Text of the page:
Thursday, December 13, 2012


Recently, one of Norah's PICU nurses whom I consider a friend, clipped a quote from a magazine for me. I'd like to share it with you:
It is a miracle if you can find true friends, and it is a miracle if you have enough food to eat, and it is a miracle if you get to spend your days and evenings doing whatever it is you like to do, and the holiday season - like all the other seasons - is a good time not only to tell stories of miracles, but to think about the miracles in your own life, and to be grateful for them.
     -Lemony Snicket, The Lump of Coal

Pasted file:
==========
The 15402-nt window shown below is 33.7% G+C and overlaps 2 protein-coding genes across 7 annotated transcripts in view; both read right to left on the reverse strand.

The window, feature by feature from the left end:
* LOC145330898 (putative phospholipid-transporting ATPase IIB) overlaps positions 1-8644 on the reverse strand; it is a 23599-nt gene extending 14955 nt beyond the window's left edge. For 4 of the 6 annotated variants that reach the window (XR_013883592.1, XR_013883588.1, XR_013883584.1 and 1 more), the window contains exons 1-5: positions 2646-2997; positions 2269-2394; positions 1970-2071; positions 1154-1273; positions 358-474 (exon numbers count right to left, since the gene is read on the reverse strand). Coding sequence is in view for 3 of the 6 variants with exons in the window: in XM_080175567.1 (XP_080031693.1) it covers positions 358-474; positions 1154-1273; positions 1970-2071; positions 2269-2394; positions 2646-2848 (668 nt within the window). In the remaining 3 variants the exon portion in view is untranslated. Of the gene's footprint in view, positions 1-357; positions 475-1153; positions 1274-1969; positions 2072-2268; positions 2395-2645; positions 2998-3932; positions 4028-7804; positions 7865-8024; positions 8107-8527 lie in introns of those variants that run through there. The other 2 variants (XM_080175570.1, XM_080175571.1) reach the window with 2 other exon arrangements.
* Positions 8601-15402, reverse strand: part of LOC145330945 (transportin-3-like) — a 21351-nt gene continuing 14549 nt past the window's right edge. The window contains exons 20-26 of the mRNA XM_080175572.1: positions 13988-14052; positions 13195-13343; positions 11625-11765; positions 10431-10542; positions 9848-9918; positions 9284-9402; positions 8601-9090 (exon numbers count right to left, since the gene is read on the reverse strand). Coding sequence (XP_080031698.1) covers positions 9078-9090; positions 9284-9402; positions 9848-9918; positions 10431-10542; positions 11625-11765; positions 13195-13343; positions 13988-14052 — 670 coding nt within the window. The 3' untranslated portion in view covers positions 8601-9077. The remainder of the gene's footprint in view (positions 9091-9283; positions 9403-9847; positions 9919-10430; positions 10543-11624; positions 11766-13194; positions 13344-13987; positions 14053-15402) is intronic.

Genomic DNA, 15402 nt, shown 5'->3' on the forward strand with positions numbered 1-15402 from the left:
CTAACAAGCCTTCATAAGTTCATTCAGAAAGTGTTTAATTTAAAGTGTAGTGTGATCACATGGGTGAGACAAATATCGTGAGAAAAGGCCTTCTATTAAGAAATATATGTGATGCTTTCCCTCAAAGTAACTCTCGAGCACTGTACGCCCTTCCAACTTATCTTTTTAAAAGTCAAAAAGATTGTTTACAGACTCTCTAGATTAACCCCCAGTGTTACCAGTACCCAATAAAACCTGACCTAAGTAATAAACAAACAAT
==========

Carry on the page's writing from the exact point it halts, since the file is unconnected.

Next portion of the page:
Today I was thinking about my miracles; just about every blog post of mine shares a sampling of them with my readers. It is well known that Norah is our miracle. She touches the lives of everyone she meets. She inspires while instilling happiness, hope, and love. But as I thought about this quote, I realized something else too. That while Norah survives and thrives during these hardships, that Harper is our miracle, too. Call it luck, science, fate, or divine, it is a miracle that Harper landed on the other half of that 50/50 chance of inheriting the same skeletal dysplasia that Norah did. And while I didn't go into detail with him, I told him this today. I squeezed him tight and explained that he is a true miracle, something totally amazing and priceless. It is a miracle that we have two strong, beautiful children.